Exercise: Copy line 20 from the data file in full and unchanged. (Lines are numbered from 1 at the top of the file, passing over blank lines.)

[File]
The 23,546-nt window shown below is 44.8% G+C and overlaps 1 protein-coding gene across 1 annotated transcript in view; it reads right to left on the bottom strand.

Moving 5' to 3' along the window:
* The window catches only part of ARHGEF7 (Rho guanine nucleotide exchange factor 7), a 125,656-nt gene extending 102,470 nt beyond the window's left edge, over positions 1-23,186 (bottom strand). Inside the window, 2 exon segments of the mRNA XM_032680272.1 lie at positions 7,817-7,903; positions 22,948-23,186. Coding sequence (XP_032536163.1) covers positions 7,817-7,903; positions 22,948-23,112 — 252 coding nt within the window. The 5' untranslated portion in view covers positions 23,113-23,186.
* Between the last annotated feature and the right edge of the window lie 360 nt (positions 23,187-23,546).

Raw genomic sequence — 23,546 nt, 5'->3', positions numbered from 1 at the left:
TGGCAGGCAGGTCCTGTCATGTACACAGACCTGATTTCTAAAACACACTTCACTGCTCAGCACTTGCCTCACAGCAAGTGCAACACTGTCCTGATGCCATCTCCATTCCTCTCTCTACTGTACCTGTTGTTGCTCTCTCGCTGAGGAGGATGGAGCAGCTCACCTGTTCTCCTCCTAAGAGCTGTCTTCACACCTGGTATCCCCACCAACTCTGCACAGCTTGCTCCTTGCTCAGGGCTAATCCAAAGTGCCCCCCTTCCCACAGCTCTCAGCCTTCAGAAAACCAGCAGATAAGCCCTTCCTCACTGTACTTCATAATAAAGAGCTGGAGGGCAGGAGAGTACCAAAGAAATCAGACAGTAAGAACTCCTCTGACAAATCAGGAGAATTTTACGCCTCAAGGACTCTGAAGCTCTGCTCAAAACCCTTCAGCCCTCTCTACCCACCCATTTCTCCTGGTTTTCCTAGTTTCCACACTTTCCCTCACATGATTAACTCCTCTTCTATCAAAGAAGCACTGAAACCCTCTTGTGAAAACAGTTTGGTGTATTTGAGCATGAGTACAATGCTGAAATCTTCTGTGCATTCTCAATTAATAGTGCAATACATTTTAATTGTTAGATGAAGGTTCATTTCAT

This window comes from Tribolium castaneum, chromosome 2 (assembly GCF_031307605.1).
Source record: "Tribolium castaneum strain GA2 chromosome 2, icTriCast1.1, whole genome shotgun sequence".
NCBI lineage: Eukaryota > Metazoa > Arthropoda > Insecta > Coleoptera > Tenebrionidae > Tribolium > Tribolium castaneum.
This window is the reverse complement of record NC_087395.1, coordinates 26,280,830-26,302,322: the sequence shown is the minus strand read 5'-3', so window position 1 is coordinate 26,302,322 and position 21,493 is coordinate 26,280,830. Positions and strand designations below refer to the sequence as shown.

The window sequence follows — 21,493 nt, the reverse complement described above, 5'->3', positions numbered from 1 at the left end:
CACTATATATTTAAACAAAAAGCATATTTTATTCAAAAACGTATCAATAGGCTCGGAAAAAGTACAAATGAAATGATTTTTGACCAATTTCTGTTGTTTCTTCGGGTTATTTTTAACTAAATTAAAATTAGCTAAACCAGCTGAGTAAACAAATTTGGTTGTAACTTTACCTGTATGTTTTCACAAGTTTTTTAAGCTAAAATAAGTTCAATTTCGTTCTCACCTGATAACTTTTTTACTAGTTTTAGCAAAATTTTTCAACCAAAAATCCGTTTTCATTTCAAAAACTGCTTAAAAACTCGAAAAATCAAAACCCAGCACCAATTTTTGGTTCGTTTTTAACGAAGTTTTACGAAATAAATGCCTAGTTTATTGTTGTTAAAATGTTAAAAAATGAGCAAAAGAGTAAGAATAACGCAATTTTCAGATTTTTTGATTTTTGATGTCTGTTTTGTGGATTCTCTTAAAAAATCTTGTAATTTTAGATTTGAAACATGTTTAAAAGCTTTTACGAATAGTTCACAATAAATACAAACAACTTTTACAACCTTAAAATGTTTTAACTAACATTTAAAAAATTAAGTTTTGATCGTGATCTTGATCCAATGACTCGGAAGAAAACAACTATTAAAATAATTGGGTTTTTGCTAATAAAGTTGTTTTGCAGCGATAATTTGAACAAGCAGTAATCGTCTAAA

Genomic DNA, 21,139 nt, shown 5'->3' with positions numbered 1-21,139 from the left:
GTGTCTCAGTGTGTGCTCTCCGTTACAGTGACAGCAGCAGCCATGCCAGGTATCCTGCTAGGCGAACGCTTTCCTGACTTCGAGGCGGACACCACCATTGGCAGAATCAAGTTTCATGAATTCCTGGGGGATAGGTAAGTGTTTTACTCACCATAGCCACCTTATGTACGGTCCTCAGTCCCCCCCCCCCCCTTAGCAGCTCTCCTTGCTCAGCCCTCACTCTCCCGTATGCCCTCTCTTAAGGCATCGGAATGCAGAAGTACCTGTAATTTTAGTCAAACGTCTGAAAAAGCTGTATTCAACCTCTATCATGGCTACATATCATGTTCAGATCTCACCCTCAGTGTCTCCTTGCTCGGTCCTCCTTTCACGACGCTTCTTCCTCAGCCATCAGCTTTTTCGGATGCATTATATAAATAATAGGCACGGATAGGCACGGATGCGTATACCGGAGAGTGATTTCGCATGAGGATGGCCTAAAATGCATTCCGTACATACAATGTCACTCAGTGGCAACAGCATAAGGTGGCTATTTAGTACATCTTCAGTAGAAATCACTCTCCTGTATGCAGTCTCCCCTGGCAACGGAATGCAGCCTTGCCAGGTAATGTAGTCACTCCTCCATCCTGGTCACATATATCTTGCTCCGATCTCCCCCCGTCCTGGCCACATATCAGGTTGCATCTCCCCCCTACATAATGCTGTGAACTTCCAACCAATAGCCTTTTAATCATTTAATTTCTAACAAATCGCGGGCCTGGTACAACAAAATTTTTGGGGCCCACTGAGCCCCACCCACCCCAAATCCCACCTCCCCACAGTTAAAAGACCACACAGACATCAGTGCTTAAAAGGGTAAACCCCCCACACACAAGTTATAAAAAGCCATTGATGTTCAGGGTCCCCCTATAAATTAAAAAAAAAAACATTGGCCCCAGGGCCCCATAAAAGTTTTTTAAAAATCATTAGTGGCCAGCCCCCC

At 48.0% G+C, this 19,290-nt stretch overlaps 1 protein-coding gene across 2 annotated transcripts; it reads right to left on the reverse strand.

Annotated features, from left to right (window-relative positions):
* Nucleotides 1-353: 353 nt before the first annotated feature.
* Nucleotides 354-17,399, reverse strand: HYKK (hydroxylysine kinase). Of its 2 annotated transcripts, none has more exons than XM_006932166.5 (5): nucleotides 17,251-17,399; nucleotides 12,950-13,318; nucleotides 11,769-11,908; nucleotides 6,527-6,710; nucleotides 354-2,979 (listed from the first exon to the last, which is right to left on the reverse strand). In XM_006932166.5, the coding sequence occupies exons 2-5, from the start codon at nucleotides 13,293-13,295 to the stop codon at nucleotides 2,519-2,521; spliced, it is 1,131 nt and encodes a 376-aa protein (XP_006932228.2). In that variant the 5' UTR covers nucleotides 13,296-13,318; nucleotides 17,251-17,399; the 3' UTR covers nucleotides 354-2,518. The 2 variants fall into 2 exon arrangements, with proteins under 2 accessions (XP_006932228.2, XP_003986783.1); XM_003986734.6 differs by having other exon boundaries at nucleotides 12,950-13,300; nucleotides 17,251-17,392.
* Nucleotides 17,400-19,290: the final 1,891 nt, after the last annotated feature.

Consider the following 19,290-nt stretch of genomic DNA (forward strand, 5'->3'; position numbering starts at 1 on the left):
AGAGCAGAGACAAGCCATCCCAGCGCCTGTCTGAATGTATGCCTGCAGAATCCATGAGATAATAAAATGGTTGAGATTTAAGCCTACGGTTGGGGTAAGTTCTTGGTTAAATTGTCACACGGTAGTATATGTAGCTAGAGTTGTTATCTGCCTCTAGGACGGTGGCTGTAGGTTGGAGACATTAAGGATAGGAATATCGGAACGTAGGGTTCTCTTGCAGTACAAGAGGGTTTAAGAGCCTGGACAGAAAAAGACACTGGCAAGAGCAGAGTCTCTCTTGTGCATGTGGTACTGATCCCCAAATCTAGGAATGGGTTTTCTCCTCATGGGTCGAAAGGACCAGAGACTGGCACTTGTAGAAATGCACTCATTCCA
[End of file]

Consider the following 19,290-nt stretch of genomic DNA (forward strand, 5'->3'; position numbering starts at 1 on the left):